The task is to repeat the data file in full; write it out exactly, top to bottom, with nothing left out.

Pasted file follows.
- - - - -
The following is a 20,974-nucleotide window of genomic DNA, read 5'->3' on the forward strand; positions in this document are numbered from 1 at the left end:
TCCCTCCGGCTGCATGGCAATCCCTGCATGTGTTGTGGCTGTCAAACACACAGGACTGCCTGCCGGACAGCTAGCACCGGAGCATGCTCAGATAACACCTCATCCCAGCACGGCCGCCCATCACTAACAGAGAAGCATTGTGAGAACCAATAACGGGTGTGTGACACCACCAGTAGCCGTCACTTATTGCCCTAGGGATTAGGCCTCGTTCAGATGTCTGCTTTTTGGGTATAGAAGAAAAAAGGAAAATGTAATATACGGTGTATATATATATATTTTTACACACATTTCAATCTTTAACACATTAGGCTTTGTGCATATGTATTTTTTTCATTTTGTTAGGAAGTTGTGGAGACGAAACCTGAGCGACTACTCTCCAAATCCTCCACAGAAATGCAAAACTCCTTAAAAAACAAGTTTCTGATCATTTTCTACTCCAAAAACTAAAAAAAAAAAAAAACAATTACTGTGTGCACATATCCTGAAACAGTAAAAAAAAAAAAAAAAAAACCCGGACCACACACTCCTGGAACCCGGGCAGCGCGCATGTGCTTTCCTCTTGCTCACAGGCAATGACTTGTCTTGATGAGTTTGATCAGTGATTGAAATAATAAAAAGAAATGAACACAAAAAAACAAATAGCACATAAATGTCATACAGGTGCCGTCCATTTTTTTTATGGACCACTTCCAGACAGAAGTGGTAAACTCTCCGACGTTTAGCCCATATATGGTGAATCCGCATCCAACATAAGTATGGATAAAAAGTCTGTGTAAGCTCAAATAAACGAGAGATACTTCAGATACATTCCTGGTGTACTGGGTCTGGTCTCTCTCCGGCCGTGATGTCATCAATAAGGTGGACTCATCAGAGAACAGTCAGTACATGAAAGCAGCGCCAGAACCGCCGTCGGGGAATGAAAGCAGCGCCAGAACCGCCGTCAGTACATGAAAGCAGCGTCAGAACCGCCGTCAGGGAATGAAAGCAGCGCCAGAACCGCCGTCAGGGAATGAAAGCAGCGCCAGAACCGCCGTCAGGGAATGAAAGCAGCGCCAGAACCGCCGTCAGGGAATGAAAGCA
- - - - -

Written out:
The following is a 20,974-nucleotide window of genomic DNA, read 5'->3' on the forward strand; positions in this document are numbered from 1 at the left end:
TCCCTCCGGCTGCATGGCAATCCCTGCATGTGTTGTGGCTGTCAAACACACAGGACTGCCTGCCGGACAGCTAGCACCGGAGCATGCTCAGATAACACCTCATCCCAGCACGGCCGCCCATCACTAACAGAGAAGCATTGTGAGAACCAATAACGGGTGTGTGACACCACCAGTAGCCGTCACTTATTGCCCTAGGGATTAGGCCTCGTTCAGATGTCTGCTTTTTGGGTATAGAAGAAAAAAGGAAAATGTAATATACGGTGTATATATATATATTTTTACACACATTTCAATCTTTAACACATTAGGCTTTGTGCATATGTATTTTTTTCATTTTGTTAGGAAGTTGTGGAGACGAAACCTGAGCGACTACTCTCCAAATCCTCCACAGAAATGCAAAACTCCTTAAAAAACAAGTTTCTGATCATTTTCTACTCCAAAAACTAAAAAAAAAAAAAAACAATTACTGTGTGCACATATCCTGAAACAGTAAAAAAAAAAAAAAAAAAACCCGGACCACACACTCCTGGAACCCGGGCAGCGCGCATGTGCTTTCCTCTTGCTCACAGGCAATGACTTGTCTTGATGAGTTTGATCAGTGATTGAAATAATAAAAAGAAATGAACACAAAAAAACAAATAGCACATAAATGTCATACAGGTGCCGTCCATTTTTTTTATGGACCACTTCCAGACAGAAGTGGTAAACTCTCCGACGTTTAGCCCATATATGGTGAATCCGCATCCAACATAAGTATGGATAAAAAGTCTGTGTAAGCTCAAATAAACGAGAGATACTTCAGATACATTCCTGGTGTACTGGGTCTGGTCTCTCTCCGGCCGTGATGTCATCAATAAGGTGGACTCATCAGAGAACAGTCAGTACATGAAAGCAGCGCCAGAACCGCCGTCGGGGAATGAAAGCAGCGCCAGAACCGCCGTCAGTACATGAAAGCAGCGTCAGAACCGCCGTCAGGGAATGAAAGCAGCGCCAGAACCGCCGTCAGGGAATGAAAGCAGCGCCAGAACCGCCGTCAGGGAATGAAAGCAGCGCCAGAACCGCCGTCAGGGAATGAAAGCA